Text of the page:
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The social construction of the Spanish nation : a discourse-based approach

Garralda Ortega, Ángel (2014)
Ph.D. thesis, University of Birmingham.

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This thesis analyses Spanish nation-building from a social-constructionist perspective assuming that nations are historically evolving social constructs and that nationhood is a largely modern phenomenon with pre-modern antecedents. A theoretical model for studying nationhood is proposed based on a critique of nationalism theories, Giddens’s social structuration model (Giddens 1984) refined by Sewell (2005); modernisation theories and discourse analytical approaches. A discourse-oriented methodology is proposed: Spanish nation-building, conceptualised as semiotically-mediated social action situated across time-space, is analysed nomothetically and ideographically, both in its broad historical context and in connection with recent narratives extracted from a large purpose-built corpus of newspaper articles. Several factors behind Spain’s problematic nation-building are identified in the socio-historical analysis: an unyielding geography inhibiting communications, a long history of political and cultural fragmentation, a late and uneven modernisation and the lack of hegemonic national narratives in the context of a long history of confrontation between different identities. The corpus-based discourse analytical approach employed in the latter part of the analysis illustrates the potential offered by corpus-assisted discourse studies in social research, revealing that a widely-accepted Spanish identity discourse from the centre’s perspective has not yet emerged.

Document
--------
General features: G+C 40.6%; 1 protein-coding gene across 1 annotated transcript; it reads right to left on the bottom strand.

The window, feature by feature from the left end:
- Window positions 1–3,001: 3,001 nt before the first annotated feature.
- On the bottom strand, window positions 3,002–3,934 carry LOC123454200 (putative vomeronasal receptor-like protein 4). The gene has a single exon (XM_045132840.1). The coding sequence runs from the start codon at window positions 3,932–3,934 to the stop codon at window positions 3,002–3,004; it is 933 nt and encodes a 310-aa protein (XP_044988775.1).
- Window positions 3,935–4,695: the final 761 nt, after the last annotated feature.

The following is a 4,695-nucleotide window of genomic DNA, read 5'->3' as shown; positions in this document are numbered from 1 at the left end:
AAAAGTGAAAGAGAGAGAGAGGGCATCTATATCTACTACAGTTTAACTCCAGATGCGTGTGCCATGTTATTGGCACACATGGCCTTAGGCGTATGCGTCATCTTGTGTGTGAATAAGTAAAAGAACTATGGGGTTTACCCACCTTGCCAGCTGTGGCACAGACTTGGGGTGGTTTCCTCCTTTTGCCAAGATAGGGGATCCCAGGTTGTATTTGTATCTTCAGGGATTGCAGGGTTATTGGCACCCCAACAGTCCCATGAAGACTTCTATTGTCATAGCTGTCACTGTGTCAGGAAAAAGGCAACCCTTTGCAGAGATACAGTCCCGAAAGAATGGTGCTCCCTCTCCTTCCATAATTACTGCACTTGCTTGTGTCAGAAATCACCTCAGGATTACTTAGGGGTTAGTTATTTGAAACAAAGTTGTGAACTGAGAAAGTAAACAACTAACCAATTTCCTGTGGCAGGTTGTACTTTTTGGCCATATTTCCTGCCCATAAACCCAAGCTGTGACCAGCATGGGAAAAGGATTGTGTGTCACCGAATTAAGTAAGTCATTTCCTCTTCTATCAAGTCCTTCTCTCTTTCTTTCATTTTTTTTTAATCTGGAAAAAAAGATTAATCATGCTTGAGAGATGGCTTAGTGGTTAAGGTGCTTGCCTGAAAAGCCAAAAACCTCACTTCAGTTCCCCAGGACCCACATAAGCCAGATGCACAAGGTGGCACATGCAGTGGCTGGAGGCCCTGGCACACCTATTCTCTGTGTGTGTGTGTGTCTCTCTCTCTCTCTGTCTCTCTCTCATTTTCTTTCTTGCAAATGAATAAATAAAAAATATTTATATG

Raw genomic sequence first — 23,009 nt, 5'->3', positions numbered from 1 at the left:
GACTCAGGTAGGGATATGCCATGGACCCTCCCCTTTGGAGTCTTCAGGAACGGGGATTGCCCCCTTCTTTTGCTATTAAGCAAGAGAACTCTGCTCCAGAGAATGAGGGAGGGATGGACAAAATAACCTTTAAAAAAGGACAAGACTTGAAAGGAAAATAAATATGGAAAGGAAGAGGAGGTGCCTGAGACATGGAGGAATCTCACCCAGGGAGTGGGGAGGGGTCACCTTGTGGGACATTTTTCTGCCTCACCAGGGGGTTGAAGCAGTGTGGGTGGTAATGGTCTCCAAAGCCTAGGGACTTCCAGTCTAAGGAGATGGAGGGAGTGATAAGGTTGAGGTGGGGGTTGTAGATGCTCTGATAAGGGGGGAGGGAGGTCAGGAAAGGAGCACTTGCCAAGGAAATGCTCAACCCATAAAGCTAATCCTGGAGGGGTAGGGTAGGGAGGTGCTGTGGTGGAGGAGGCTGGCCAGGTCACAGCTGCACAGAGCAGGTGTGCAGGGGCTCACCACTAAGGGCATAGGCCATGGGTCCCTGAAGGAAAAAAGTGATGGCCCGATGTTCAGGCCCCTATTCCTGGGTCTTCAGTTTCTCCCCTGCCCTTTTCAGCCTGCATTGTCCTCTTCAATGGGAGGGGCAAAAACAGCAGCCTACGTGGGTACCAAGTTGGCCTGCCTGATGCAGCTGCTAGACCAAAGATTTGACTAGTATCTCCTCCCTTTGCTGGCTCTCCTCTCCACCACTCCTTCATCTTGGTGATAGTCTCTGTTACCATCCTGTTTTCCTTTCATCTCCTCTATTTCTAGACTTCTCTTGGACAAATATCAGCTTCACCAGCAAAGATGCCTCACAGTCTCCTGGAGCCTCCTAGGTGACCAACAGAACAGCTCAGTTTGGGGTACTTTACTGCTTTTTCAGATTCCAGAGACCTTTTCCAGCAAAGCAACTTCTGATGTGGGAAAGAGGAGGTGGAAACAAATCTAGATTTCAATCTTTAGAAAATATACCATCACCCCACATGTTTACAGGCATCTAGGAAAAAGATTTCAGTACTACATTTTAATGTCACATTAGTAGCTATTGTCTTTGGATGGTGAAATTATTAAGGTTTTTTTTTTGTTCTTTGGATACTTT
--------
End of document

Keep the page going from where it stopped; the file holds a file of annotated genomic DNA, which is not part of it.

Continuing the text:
Type of Work:Ph.D. thesis.
Supervisor(s):Ward, Aengus and Teubert, Wolfgang
School/Faculty:Colleges (2008 onwards) > College of Arts & Law
Department:Department of Modern Languages (Hispanic Studies)
Keywords:Spanish nation-building, social constructionism, socio-historical analysis, corpus-based discourse analysis
Subjects:PB Modern European Languages
Institution:University of Birmingham
ID Code:4989
This unpublished thesis/dissertation is copyright of the author and/or third parties. The intellectual property rights of the author or third parties in respect of this work are as defined by The Copyright Designs and Patents Act 1988 or as modified by any successor legislation. Any use made of information contained in this thesis/dissertation must be in accordance with that legislation and must be properly acknowledged. Further distribution or reproduction in any format is prohibited without the permission of the copyright holder.
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